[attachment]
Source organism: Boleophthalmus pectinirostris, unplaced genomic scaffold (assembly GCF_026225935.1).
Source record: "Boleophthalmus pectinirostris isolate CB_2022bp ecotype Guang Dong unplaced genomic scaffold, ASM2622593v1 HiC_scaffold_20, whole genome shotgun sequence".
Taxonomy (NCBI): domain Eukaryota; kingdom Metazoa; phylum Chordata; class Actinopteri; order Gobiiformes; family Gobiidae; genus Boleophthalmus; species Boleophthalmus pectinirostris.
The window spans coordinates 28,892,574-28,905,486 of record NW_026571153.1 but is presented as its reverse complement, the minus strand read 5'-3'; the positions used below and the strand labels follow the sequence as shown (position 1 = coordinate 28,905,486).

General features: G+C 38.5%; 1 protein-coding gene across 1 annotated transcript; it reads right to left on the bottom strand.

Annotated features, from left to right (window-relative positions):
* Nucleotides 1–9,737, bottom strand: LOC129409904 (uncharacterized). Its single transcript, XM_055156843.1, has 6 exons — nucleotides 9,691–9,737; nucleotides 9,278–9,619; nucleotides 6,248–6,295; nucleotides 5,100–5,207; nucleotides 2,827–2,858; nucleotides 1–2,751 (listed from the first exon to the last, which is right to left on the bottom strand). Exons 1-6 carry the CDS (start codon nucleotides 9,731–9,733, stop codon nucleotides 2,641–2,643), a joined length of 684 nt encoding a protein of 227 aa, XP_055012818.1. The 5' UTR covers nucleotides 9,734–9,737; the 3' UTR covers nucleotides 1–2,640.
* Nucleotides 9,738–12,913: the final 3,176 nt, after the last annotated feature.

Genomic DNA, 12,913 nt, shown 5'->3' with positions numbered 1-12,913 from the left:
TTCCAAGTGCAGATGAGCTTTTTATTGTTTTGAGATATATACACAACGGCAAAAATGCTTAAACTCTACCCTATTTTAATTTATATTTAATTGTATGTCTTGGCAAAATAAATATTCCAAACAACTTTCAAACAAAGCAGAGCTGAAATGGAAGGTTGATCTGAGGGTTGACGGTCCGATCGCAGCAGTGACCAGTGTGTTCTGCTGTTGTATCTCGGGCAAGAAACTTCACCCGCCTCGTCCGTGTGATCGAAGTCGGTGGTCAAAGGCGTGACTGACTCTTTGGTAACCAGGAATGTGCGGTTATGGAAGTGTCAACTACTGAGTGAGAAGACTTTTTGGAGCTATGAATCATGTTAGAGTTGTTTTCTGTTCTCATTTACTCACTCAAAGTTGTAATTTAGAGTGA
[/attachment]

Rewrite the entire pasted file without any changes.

Source organism: Boleophthalmus pectinirostris, unplaced genomic scaffold (assembly GCF_026225935.1).
Source record: "Boleophthalmus pectinirostris isolate CB_2022bp ecotype Guang Dong unplaced genomic scaffold, ASM2622593v1 HiC_scaffold_20, whole genome shotgun sequence".
Taxonomy (NCBI): domain Eukaryota; kingdom Metazoa; phylum Chordata; class Actinopteri; order Gobiiformes; family Gobiidae; genus Boleophthalmus; species Boleophthalmus pectinirostris.
The window spans coordinates 28,892,574-28,905,486 of record NW_026571153.1 but is presented as its reverse complement, the minus strand read 5'-3'; the positions used below and the strand labels follow the sequence as shown (position 1 = coordinate 28,905,486).

General features: G+C 38.5%; 1 protein-coding gene across 1 annotated transcript; it reads right to left on the bottom strand.

Annotated features, from left to right (window-relative positions):
* Nucleotides 1–9,737, bottom strand: LOC129409904 (uncharacterized). Its single transcript, XM_055156843.1, has 6 exons — nucleotides 9,691–9,737; nucleotides 9,278–9,619; nucleotides 6,248–6,295; nucleotides 5,100–5,207; nucleotides 2,827–2,858; nucleotides 1–2,751 (listed from the first exon to the last, which is right to left on the bottom strand). Exons 1-6 carry the CDS (start codon nucleotides 9,731–9,733, stop codon nucleotides 2,641–2,643), a joined length of 684 nt encoding a protein of 227 aa, XP_055012818.1. The 5' UTR covers nucleotides 9,734–9,737; the 3' UTR covers nucleotides 1–2,640.
* Nucleotides 9,738–12,913: the final 3,176 nt, after the last annotated feature.

Genomic DNA, 12,913 nt, shown 5'->3' with positions numbered 1-12,913 from the left:
TTCCAAGTGCAGATGAGCTTTTTATTGTTTTGAGATATATACACAACGGCAAAAATGCTTAAACTCTACCCTATTTTAATTTATATTTAATTGTATGTCTTGGCAAAATAAATATTCCAAACAACTTTCAAACAAAGCAGAGCTGAAATGGAAGGTTGATCTGAGGGTTGACGGTCCGATCGCAGCAGTGACCAGTGTGTTCTGCTGTTGTATCTCGGGCAAGAAACTTCACCCGCCTCGTCCGTGTGATCGAAGTCGGTGGTCAAAGGCGTGACTGACTCTTTGGTAACCAGGAATGTGCGGTTATGGAAGTGTCAACTACTGAGTGAGAAGACTTTTTGGAGCTATGAATCATGTTAGAGTTGTTTTCTGTTCTCATTTACTCACTCAAAGTTGTAATTTAGAGTGA